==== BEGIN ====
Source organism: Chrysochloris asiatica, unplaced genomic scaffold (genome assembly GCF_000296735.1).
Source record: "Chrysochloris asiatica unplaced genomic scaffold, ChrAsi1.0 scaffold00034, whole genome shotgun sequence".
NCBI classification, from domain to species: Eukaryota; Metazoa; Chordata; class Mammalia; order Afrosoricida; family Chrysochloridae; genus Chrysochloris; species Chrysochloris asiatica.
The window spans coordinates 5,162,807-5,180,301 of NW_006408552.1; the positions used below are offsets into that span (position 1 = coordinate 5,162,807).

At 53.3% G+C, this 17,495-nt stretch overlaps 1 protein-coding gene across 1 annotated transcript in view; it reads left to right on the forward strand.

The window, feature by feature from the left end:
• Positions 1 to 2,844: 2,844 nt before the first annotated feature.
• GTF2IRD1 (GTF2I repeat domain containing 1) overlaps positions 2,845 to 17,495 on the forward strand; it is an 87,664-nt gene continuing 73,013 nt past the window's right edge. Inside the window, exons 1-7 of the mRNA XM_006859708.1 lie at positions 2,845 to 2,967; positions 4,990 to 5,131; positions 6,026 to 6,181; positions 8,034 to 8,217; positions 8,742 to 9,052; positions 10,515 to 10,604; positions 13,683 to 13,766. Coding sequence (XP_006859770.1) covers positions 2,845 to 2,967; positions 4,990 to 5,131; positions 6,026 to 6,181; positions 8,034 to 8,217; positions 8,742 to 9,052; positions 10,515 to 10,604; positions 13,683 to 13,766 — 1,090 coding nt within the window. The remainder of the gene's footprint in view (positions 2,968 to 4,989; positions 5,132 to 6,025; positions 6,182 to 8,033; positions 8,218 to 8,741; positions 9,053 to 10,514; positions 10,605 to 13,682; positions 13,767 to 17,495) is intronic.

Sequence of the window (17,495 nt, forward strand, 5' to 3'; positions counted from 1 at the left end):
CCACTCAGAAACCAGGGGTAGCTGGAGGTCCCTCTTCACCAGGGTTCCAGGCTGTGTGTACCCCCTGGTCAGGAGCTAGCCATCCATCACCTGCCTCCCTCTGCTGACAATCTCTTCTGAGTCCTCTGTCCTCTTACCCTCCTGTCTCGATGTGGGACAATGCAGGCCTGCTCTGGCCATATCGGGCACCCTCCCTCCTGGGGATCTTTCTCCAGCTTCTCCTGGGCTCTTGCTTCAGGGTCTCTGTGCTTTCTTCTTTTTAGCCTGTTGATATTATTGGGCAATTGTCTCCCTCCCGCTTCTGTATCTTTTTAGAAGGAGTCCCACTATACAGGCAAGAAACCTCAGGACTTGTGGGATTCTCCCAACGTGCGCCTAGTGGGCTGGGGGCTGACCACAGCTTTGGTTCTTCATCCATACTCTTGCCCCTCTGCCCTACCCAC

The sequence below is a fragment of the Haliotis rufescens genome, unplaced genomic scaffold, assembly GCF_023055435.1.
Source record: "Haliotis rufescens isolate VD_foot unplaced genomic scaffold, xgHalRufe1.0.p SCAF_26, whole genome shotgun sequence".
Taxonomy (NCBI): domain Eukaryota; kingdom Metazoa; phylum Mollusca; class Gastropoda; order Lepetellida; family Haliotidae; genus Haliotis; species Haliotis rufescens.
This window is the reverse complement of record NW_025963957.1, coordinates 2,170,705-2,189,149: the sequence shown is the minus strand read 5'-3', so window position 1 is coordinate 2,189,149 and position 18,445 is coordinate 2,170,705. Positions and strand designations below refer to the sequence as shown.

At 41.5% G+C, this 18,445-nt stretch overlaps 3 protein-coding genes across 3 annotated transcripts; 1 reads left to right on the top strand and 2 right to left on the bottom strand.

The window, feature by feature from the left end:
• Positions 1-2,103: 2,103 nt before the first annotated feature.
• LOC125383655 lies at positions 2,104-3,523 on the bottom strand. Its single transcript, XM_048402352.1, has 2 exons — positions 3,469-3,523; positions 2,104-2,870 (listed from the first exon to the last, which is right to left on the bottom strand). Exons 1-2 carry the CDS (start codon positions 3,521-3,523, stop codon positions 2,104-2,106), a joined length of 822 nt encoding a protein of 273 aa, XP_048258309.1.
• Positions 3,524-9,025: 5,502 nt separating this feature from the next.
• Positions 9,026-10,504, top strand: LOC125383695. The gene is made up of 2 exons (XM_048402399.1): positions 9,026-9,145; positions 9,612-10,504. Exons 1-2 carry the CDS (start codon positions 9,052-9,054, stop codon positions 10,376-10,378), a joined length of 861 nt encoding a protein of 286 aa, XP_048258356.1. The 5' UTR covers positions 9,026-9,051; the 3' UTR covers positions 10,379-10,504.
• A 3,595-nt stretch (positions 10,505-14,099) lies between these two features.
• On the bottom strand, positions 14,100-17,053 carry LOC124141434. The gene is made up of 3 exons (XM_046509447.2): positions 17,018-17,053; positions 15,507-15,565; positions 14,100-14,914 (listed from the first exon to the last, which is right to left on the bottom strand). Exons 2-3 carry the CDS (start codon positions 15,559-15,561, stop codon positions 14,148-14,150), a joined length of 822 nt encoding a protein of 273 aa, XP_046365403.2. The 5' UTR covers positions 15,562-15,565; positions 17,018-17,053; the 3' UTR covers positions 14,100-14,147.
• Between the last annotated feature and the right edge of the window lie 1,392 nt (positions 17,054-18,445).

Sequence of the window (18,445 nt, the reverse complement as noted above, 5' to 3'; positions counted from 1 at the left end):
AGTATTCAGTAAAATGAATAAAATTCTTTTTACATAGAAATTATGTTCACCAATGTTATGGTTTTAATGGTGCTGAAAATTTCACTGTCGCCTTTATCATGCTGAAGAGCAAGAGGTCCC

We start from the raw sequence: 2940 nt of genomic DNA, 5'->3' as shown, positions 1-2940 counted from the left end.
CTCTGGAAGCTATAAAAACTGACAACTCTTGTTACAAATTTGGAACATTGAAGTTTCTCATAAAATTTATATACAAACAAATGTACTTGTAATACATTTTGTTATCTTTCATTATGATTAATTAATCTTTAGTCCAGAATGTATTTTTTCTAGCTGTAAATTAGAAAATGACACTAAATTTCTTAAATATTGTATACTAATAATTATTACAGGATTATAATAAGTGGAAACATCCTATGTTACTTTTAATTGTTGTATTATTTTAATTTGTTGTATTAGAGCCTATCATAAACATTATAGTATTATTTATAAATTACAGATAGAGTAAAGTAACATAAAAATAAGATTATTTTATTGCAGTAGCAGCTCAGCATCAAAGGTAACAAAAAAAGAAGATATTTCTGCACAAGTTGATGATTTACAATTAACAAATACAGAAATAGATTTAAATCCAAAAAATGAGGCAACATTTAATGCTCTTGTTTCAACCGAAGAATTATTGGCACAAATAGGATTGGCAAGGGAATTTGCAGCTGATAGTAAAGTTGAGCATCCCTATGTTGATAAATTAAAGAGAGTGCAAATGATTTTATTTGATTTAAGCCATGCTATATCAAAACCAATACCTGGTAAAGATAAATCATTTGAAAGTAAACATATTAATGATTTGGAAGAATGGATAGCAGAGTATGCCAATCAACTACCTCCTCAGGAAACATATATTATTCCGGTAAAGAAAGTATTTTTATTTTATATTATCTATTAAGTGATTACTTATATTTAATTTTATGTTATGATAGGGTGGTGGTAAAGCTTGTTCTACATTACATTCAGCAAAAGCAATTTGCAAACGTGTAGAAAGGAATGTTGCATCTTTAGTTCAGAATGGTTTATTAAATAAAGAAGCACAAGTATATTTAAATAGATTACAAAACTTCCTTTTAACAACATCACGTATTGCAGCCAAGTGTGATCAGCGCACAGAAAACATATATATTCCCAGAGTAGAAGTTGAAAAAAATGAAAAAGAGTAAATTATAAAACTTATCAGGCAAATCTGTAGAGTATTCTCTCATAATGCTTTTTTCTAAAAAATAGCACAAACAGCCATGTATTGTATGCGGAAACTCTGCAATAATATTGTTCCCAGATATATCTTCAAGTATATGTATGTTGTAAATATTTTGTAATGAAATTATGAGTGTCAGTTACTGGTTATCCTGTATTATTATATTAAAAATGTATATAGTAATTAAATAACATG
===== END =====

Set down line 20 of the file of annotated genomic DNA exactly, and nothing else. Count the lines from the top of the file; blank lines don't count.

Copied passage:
• Positions 9,026-10,504, top strand: LOC125383695. The gene is made up of 2 exons (XM_048402399.1): positions 9,026-9,145; positions 9,612-10,504. Exons 1-2 carry the CDS (start codon positions 9,052-9,054, stop codon positions 10,376-10,378), a joined length of 861 nt encoding a protein of 286 aa, XP_048258356.1. The 5' UTR covers positions 9,026-9,051; the 3' UTR covers positions 10,379-10,504.